Soil Moisture Sensor Loaner-Trainer Program for Treasure Coast Farmers

Why use soil moisture sensors?

Farmers have to carefully manage water supply for their crops. Too much or too little irrigation can damage or stress the crop, making it more vulnerable to weed competition, insect pests, and/or disease. Additionally, good irrigation management is of vital importance in conserving water and preventing fertilizer runoff and leaching. It can be very difficult to tell how much water is available underground for the crop’s roots. To complicate the situation further, rains come and increase soil moisture, dry sunny days evaporate water from the soil, plant roots access deeper soil layers as they grow, and water uptake varies as the plant moves through stages of growth. So there is no “set it and forget it” easy solution for managing irrigation.

How do sensors help?

Soil moisture sensors are a useful tool for farmers, giving a glimpse below-ground, to see how much water is really available for their crops. Our sensors transmit data using cell phone antennas to provide near real-time information on the internet. Farmers can then monitor trends and adjust irrigation in response to current conditions. Moisture sensor probes collect data at different soil depths too. This allows farmers to see the soil layers in which plants are taking up water and the relative amounts of moisture available across the vertical soil profile.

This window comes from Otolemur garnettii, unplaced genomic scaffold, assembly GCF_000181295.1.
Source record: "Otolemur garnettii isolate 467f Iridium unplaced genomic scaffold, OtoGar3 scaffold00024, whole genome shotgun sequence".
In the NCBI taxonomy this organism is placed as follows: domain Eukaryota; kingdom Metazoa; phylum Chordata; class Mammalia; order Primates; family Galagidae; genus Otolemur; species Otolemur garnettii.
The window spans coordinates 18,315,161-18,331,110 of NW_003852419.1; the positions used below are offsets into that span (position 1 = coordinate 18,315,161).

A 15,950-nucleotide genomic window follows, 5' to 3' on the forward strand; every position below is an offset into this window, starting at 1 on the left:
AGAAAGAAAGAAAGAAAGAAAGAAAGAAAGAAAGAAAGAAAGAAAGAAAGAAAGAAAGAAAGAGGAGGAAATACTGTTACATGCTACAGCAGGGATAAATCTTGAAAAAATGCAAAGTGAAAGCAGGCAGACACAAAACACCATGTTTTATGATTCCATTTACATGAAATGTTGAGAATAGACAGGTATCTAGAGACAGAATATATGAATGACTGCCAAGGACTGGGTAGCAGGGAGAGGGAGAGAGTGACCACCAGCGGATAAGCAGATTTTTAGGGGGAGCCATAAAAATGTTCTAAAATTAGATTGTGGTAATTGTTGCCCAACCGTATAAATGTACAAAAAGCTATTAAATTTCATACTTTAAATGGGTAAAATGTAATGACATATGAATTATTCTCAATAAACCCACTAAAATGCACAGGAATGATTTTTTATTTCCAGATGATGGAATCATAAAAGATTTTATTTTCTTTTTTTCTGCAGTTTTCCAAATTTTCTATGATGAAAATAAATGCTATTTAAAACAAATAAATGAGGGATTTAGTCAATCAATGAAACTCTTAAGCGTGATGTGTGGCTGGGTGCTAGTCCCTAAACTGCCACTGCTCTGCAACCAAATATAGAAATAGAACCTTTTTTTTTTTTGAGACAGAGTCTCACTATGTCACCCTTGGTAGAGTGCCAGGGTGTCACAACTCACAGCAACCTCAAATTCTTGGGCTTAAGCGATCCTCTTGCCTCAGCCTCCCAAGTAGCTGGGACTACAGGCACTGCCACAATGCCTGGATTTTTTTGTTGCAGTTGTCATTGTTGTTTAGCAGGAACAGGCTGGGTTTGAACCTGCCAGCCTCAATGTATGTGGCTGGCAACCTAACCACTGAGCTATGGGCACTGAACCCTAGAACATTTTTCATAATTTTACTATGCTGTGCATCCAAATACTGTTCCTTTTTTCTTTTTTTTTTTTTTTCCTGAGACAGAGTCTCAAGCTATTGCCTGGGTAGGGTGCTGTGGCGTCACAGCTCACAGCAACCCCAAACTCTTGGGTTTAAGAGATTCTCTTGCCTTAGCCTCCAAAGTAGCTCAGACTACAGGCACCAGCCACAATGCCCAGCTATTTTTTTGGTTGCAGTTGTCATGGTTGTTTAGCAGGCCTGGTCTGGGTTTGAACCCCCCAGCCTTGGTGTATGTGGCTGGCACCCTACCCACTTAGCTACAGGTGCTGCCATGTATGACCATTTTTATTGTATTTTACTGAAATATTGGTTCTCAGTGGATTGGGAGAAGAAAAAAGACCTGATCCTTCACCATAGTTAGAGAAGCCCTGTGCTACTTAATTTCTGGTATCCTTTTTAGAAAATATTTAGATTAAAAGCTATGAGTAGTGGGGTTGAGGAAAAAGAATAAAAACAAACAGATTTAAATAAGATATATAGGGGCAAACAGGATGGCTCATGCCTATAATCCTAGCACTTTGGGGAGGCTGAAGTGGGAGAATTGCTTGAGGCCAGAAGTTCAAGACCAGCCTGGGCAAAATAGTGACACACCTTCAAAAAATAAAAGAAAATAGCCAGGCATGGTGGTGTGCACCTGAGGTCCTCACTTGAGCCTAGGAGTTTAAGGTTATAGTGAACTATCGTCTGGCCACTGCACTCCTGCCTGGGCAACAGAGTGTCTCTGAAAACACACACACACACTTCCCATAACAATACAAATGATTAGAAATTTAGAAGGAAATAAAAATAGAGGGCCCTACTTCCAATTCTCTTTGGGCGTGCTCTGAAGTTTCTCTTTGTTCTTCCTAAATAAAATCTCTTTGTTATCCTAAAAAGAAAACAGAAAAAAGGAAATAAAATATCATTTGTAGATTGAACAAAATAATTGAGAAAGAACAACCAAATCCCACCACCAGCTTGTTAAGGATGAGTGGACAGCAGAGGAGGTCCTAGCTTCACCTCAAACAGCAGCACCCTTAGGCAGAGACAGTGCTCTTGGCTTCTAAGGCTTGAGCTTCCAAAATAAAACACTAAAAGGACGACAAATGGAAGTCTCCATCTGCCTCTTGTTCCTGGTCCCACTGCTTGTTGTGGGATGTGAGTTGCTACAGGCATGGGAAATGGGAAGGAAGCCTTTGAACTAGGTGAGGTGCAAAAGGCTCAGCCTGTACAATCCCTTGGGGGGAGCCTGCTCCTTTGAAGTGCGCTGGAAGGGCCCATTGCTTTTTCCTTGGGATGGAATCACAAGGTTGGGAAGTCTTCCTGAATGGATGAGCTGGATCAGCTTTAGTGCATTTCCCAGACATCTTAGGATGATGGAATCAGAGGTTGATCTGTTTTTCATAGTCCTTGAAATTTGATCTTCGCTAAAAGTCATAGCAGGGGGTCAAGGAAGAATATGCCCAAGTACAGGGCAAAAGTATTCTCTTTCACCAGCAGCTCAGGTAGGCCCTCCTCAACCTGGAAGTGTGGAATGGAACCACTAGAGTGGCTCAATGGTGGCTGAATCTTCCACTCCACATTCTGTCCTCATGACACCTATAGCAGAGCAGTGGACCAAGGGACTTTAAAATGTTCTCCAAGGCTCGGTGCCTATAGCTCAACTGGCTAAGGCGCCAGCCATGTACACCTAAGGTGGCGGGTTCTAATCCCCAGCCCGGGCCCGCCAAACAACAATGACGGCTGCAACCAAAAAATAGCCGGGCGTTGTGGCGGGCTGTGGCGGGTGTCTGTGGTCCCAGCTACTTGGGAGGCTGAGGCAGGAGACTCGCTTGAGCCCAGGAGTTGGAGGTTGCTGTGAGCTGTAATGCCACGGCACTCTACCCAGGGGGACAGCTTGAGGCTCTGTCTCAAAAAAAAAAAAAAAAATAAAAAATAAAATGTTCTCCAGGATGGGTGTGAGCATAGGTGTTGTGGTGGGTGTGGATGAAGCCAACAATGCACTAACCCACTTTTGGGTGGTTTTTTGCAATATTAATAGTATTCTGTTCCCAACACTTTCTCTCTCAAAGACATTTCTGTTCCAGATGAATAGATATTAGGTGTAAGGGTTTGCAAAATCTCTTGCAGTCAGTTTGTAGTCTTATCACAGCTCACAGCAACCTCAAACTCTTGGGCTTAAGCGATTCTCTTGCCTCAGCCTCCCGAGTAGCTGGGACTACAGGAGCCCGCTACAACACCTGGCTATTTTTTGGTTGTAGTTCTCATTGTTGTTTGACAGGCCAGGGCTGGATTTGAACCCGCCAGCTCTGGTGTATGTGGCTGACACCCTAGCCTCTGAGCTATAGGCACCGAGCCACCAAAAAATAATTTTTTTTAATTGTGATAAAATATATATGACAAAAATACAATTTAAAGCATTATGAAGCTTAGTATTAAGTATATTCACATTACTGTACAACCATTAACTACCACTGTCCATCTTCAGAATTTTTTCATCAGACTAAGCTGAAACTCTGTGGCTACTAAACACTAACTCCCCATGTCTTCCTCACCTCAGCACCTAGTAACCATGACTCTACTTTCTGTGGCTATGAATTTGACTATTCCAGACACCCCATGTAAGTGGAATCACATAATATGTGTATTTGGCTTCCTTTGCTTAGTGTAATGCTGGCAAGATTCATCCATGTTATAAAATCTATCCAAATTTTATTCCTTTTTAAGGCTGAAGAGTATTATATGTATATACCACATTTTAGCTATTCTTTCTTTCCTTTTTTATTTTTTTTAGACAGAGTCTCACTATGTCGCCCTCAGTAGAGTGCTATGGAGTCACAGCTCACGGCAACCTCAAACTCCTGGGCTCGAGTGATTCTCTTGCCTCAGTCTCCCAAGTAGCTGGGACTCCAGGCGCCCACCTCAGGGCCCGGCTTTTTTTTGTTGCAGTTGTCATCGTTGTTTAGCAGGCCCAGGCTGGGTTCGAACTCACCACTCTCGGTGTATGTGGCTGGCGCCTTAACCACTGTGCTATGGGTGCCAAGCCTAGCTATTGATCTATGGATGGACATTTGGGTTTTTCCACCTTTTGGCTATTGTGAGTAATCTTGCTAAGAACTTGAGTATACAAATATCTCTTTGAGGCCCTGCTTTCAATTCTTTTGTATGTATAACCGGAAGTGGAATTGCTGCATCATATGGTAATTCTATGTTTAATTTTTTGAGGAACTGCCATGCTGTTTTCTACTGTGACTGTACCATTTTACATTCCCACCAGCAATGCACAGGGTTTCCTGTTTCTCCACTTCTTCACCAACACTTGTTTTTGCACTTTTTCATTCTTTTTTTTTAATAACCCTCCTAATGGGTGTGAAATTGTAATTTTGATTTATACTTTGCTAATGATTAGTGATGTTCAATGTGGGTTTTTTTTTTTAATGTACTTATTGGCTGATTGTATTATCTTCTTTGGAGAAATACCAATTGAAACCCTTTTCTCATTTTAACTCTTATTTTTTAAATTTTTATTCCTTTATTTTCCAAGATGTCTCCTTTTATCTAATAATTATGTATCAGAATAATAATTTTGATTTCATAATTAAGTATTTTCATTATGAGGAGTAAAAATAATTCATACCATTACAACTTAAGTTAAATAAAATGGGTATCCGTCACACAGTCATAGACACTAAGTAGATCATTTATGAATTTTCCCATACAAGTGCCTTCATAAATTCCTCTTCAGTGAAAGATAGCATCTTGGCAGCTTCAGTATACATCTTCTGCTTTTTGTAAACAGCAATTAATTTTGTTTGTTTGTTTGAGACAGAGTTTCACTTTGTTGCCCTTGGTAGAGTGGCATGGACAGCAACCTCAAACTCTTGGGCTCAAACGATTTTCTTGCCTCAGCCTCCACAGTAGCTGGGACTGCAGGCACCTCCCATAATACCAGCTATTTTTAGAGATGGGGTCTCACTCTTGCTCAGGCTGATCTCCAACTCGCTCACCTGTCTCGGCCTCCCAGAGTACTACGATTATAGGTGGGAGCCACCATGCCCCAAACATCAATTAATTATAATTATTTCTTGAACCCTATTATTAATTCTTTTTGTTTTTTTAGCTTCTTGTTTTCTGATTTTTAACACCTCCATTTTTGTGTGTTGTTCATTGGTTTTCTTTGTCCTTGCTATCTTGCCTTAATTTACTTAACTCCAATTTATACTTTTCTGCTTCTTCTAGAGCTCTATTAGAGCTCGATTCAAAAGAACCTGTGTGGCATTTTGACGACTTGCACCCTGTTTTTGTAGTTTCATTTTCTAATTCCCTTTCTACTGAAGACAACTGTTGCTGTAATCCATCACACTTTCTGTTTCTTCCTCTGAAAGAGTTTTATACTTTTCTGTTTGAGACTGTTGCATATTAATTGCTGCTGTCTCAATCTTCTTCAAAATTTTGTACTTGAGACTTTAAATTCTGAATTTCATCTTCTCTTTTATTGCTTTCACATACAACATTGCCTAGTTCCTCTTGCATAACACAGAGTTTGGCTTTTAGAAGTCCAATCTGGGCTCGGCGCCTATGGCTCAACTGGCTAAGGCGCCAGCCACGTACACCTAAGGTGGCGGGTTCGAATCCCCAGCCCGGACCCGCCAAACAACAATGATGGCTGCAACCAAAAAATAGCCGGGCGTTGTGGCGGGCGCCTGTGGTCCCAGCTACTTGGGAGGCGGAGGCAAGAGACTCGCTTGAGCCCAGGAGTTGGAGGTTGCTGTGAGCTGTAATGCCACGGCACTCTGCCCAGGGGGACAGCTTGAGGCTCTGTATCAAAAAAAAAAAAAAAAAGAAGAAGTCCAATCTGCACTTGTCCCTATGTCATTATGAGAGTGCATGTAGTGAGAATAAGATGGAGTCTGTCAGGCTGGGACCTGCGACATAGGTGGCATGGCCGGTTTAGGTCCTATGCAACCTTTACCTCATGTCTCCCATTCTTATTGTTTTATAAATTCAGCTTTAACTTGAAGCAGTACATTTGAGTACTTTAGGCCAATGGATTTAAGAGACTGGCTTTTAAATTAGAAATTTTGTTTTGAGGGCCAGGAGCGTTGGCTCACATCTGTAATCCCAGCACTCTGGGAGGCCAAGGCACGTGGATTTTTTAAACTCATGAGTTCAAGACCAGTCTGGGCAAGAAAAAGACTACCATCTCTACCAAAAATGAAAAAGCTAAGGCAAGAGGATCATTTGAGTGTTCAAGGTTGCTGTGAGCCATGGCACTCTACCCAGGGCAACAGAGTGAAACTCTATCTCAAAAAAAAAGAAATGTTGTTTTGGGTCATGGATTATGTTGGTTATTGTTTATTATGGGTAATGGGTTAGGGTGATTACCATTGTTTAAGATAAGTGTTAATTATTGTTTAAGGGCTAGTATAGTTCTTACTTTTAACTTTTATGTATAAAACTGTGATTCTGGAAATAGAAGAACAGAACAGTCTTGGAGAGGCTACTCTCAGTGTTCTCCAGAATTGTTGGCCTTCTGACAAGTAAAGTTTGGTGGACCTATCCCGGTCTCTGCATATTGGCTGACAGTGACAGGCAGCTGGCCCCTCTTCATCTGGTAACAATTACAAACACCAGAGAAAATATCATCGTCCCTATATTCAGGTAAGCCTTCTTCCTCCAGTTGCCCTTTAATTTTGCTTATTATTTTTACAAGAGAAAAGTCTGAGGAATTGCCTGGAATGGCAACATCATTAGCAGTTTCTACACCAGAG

Soil moisture sensor above-ground components, including rain sensor and solar power source. Photo credit: Marina Burani-Arouca, UF/IFAS

Sensor Loaner-Trainer Program

Through a Florida Department of Agriculture and Consumer Services grant, UF/IFAS Extension was able to purchase two soil moisture sensors for growers to try out. After installing the sensors on participating farms, Extension Agents help the growers become familiar with the data and learn how to apply the information in adjusting their irrigation schedule. So far, three farmers growing vegetables in Martin and St. Lucie counties have participated in the loaner-trainer program, and Agents are currently accepting requests for the fall season. For more information or to participate in the program, please contact either Yvette Goodiel ( or Christine Kelly-Begazo (


Posted: August 12, 2019

Category: Agribusiness, Agriculture, Farm Management, Water
Tags: Agriculture, Best Management Practices, Irrigation, UF/IFAS Extension, Water

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